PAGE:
Terms in this set (30)
20-year military campaign initiated by the Catholic Church to eliminate the Cathers
Plague that struck Europe in 14th century; significantly reduced Europe's population; affected social structure.
A narrative piece of literature written by Chaucer. This narrative involves the concept of bawdy behavior, making fun of the hypocrisy of Christians during the Medieval time period, as well as the understanding of the tragedies of human existence.
Early Frankish king who converted Franks to Christianity in 496 and allowed establishment of Frankish kingdom.
Series of military adventures initially launched by western Christians to free the Holy Land from Muslims; temporarily succeeded in capturing Jerusalem and establishing Christian kingdoms; later used for other purposes such as commercial wars and extermination of heresy.
The social organization created by exchange grants of land or fiefs in return for formal oaths of allegiance and promises of loyal service; typical of Zhou dynasty and European Middle Ages; greater lords provided protection and aid to lesser lords in return for military service.
An architectural style developed during the Middle Ages in western Europe; featured pointed arches and flying buttresses as external supports on main walls.
Pope during the 11th century who attempted to free church from interference of feudal lords; quarreled with Holy Roman Emperor Henry IV over practice of lay investiture.
Sworn associations of people in the same business or trade in a single city; stressed security and mutual control; limited membership, regulated apprenticeship, guaranteed good workmanship; often established franchise within cities.
Married to Eleanor of Aquitaine; became king of England and a vassal of France. With his wife, he owned more land than the king of France.
emperor who fought Gregory VII in investiture. Wanted to assert monarchic authority and limit the powers of the church;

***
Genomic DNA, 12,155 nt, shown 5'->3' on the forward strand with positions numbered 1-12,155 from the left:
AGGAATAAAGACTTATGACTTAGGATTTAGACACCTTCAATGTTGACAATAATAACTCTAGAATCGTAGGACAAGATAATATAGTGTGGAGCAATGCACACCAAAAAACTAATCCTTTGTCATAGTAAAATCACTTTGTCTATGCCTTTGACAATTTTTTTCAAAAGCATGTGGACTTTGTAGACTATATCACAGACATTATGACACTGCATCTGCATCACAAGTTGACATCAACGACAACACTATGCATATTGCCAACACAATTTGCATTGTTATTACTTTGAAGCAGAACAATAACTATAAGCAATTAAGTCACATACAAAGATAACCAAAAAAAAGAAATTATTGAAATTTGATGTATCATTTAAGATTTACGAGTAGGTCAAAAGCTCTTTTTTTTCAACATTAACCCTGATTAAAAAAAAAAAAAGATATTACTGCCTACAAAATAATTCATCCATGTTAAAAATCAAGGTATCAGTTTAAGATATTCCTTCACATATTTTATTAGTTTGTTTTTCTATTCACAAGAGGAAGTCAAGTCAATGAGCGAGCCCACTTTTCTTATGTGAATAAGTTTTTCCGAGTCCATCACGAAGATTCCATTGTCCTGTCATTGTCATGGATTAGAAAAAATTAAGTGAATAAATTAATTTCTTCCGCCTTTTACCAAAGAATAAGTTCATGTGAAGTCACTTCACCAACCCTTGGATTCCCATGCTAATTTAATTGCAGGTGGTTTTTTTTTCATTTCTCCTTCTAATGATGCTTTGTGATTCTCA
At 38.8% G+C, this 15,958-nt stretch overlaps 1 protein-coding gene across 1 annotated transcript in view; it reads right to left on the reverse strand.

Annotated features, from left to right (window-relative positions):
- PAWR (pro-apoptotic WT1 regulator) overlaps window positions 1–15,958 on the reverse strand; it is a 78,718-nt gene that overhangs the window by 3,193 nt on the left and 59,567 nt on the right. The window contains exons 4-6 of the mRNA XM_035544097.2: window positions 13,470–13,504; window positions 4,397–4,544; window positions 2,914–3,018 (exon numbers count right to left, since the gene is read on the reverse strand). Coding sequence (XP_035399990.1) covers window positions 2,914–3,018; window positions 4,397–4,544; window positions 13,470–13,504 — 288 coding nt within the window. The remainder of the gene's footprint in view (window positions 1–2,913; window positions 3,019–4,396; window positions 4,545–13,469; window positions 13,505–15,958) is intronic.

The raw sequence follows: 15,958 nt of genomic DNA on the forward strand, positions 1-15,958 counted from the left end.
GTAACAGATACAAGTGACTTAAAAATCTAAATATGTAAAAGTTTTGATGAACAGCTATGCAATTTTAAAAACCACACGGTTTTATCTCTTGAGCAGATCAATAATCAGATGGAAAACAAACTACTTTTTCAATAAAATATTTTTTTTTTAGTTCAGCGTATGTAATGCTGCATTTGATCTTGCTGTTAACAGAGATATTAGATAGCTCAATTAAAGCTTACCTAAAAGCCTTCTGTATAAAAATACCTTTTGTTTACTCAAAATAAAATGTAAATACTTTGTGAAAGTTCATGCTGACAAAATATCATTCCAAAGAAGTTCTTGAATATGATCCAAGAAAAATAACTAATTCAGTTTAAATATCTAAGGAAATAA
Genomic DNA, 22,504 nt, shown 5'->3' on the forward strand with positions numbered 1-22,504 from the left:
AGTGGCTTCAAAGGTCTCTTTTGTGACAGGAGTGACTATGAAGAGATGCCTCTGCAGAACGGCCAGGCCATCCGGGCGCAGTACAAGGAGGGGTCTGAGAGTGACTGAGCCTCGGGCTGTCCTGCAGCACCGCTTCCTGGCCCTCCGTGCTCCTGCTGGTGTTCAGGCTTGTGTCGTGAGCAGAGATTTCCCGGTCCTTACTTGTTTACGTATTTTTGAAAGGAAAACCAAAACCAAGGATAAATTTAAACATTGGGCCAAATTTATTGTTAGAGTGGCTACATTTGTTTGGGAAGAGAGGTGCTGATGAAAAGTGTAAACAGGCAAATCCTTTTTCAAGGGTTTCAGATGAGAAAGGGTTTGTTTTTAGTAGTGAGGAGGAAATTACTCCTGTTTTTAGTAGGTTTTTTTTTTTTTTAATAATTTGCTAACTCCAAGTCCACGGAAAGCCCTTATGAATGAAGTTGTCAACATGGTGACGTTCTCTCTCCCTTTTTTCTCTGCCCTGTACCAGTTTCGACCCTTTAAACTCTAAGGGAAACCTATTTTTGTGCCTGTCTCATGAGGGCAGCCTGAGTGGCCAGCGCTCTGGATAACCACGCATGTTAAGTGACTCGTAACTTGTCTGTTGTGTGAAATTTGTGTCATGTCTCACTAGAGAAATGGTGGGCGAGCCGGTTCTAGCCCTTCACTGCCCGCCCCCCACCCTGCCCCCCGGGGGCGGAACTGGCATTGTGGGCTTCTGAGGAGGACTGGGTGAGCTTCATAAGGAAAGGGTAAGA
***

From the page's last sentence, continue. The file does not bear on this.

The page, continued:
Holy Roman Emperors
Emperors in northern Italy and Germany following split of Charlemagne's empire; claimed title of emperor c. 10th century; failed to develop centralized monarchy in Germany.
Hundred Years War
Conflict between England and France from 1337 to 1453; fought over lands England possessed in France and feudal rights versus the emerging claims of national states.
was the "fight against heretics" by several institutions within the justice system of the Roman Catholic Church
Practice of state appointment of bishops; Pope Gregory VII attempted to ban the practice of lay investiture, leading to war with Holy Roman Emperor Henry IV.
Key Three Estates
Divisions of the feudal system or classes; divided between the church, the nobility, and the peasants.
System that described economic and political relations between landlords and their peasant laborers during the Middle Ages; involved a hierarchy of reciprocal obligations that exchanged labor or rents for access to land.
The period in western European history from the decline and fall of the Roman Empire until the 15th century.
Expanded Holy Roman Empire and had close ties with the Pope; was first Holy Roman Emperor since Charlemagne.
Bodies representing privileged groups; institutionalized feudal principle that rulers allowed Greek Civilization to define identity separate from the Asian empire.
Muslim leader in the last decades of the 12th century; reconquered most of the crusader outposts for Islam.
Dominant medieval philosophical approach; so-called because of its base in the schools or universities; based on the use of logic to resolve theological problems.
Peasant agricultural laborers within the manorial system of the Middle Ages
An Italian-born monk who taught at the University of Paris; He maintained the basic belief that religion was to come before reason. He produced the Summas (highest works) which were written to carefully eliminate all of the possible objections to the truth as revealed by reason and faith.
System of agricultural cultivation by 9th century in western Europe; included one-third in spring grains, one-third fallow.
Called First Crusade in 1095; appealed to Christians to mount military assault to free the Holy Land from the Muslims.
Members of military elite who received land or a benefice from a lord or a benefice from a lord in return for military service and loyalty.
William the conqueror
Invaded England from Normandy in 1066; extended tight feudal system to England; established administrative system based on sheriffs; established centralized monarchy.
Great Charter issued by King John of England in 1215; confirmed feudal rights against monarchical claims; represent principle of mutual limits and obligations between rulers and feudal aristocracy.
Frankish ruler of the Carolingian line and first Holy Roman Emperor; established a large but short-lived empire that covered modern day France, Germany, Italy, and the Low Countries, which was divided for his three sons after his own death
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